Adults with cancer often turn to using medical marijuana to relieve the side effects of chemotherapy, but can kids with cancer use medical marijuana, too? A new study published in Pediatrics found that many pediatric oncologists would feel comfortable recommending it for children for the very same reasons they would offer it to adults, since it eases the pain, nausea, and lack of appetite that comes along with cancer treatment.

However, those pediatricians who were already licensed to write prescriptions for medical marijuana were way less likely to say they would offer it to children — but not for the reasons you might think. The study found that because of discrepancy between federal and state laws, most doctors fear that giving marijuana to sick kids could get them in trouble with federal authorities, even though it’s legal in their state.

So many of the docs who would refrain from recommending marijuana to kids aren’t doing so because they don’t believe in its efficacy, but because it would go against their hospital procedures or their own fears of getting in trouble.

Study co-author Kelly Michelson, MD, Critical Care physician at Ann & Robert H. Lurie Children’s Hospital of Chicago, said in a press release via Eureka Alert accompanying the study:

It is not surprising that providers who are eligible to certify for medical marijuana were more cautious about recommending it, given that their licensure could be jeopardized due to federal prohibition. Institutional policies also may have influenced their attitudes. Lurie Children’s, for example, prohibits pediatric providers from facilitating medical marijuana access in accordance with the federal law, even though it is legal in Illinois.

The survey included talking to 288 pediatricians in Illinois, Massachusetts and Washington, all states that have made medical marijuana legal. According to the research, nearly a third of them had received one or more requests for medical marijuana and 92 percent of those doctors were willing to help kids with cancer access it. The laws and the lack of industry standards about dosing and potency were the biggest barriers to recommending it, the study found. Only 2 percent of doctors said that they would never consider marijuana for pediatric patients.

Michelson added in the same press release:


Read the full article HERE

Can medical marijuana users have firearms? Police say no

As Pennsylvania prepares to issue medical marijuana cards by year’s end, patients will find firearms out of their reach, state and federal law enforcement authorities say.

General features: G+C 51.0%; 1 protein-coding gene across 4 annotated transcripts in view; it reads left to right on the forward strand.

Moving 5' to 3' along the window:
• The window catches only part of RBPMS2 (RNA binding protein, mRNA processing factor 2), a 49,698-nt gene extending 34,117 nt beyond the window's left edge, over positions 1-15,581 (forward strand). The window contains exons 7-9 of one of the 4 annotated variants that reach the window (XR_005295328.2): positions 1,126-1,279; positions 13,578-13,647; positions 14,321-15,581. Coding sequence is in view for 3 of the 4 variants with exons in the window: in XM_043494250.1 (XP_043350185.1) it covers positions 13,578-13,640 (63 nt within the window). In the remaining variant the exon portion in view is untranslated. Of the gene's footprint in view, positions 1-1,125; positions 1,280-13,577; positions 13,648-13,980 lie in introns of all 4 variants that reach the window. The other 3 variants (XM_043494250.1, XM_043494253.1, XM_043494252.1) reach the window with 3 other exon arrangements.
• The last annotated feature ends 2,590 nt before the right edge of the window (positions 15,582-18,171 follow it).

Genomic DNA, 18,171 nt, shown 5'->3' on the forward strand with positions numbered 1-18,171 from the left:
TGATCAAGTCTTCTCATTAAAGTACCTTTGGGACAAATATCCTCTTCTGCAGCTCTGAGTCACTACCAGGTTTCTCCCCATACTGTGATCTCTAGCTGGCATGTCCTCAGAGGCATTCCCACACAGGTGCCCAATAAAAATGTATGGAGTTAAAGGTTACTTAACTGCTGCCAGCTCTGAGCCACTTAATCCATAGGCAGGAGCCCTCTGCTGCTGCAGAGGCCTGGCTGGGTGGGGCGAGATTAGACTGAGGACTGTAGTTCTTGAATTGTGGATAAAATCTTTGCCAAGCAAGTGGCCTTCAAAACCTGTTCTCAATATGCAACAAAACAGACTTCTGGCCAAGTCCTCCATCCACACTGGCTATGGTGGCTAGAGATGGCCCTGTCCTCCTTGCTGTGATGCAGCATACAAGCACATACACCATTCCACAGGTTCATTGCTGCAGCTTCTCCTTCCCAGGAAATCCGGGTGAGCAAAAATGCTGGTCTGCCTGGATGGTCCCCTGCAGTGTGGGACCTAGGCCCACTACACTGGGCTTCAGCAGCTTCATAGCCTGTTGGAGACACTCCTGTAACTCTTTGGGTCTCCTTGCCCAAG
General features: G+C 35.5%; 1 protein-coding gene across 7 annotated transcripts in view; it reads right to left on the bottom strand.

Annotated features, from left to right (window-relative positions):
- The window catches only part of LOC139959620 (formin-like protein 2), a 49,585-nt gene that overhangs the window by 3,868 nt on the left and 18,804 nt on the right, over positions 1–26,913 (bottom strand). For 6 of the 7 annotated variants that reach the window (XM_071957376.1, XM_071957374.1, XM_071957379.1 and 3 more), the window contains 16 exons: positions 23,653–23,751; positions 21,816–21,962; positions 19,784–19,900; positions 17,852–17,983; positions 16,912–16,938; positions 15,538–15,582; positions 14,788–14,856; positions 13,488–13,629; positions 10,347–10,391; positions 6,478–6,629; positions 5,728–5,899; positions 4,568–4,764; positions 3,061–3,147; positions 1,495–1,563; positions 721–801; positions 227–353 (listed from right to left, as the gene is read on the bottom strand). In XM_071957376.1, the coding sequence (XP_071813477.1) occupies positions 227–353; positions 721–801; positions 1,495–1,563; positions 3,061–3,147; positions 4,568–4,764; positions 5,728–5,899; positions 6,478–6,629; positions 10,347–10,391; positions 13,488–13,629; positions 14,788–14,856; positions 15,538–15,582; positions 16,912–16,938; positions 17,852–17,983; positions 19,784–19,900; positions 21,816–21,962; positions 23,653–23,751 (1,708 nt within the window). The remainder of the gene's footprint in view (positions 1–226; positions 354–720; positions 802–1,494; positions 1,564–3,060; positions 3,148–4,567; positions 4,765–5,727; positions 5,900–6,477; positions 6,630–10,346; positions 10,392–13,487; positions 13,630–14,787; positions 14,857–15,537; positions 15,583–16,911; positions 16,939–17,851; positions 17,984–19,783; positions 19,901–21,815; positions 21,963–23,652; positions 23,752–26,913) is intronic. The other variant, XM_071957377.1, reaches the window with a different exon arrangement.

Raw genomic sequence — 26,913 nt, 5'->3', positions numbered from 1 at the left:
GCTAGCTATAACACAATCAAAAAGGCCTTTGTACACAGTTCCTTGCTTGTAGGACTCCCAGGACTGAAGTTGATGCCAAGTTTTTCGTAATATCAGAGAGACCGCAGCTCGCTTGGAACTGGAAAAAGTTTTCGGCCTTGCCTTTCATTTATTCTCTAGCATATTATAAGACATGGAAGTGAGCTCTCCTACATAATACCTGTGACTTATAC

At issue is the federal classification of marijuana as a Schedule 1 drug— one with “no currently accepted medical use and a high potential for abuse,” the same as heroin and LSD and other hallucinogens, according to the Drug Enforcement Administration.

“There are no exceptions in federal law for marijuana used for medicinal or recreational purposes,” said Special Agent Joshua E. Jackson, spokesman for the U.S. Bureau of Alcohol, Tobacco, Firearms, and Explosives in Washington, D.C.

Pennsylvania attorneys specializing in medical marijuana law told they were surprised firearms ownership is an issue at all with patients. Steve Schain, whose Hoban Law Group is “100 percent devoted to cannabis and hemp law,” said the program was created by state law, and there is no mention of firearms.

“I don’t think anybody’s going to bring it up,” said Andrew Sacks, managing partner at Sacks Weston Diamond LLC in Philadelphia.

The trouble is, it’s an automatic “no” when a legitimate medical marijuana user applies for a background check to purchase or transfer a firearm or ammunition, or to obtain a license to carry a concealed firearm, according to the ATF and Pennsylvania State Police.

The federal background check form was amended in the past year to explicitly point out the no-exceptions federal prohibition, said Major Scott C. Price, state police director of the Bureau of Records and Identification.

“Are you an unlawful user of, or addicted to, marijuana or any depressant, stimulant, narcotic drug or any other controlled substance?” questions 11e reads on the ATF Form 4473. “Warning: The use or possession of marijuana remains unlawful under Federal law regardless of whether it has been legalized or decriminalized for medicinal or recreational purposes in the state where you reside.”

The ATF sent a letter saying as much to firearms sellers in 2011, Price noted. Answer “yes” on the form, and the retailer won’t even run the background check, which will look at the database of medical marijuana cardholders, he said.

“So, in fact, an individual who is issued a medical marijuana card in Pennsylvania who is a user of medical marijuana, that individual would be prohibited from purchasing or technically possession of a firearm under federal law,” Price said Tuesday.

This firearms prohibition is gaining recognition in Pennsylvania as the state prepares to issue prescription cards. As of Nov. 16, more than 6,000 patients registered to receive cannabis for the treatment of symptoms of any of 17 approved conditions, according to the state Department of Health.

Holders of the $50 state medical marijuana ID card are expected to be able to purchase cannabis products from approved dispensaries beginning in 2018. The prohibition on purchasing firearms does not apply to medical marijuana caregivers, who can obtain cannabis products for up to five patients.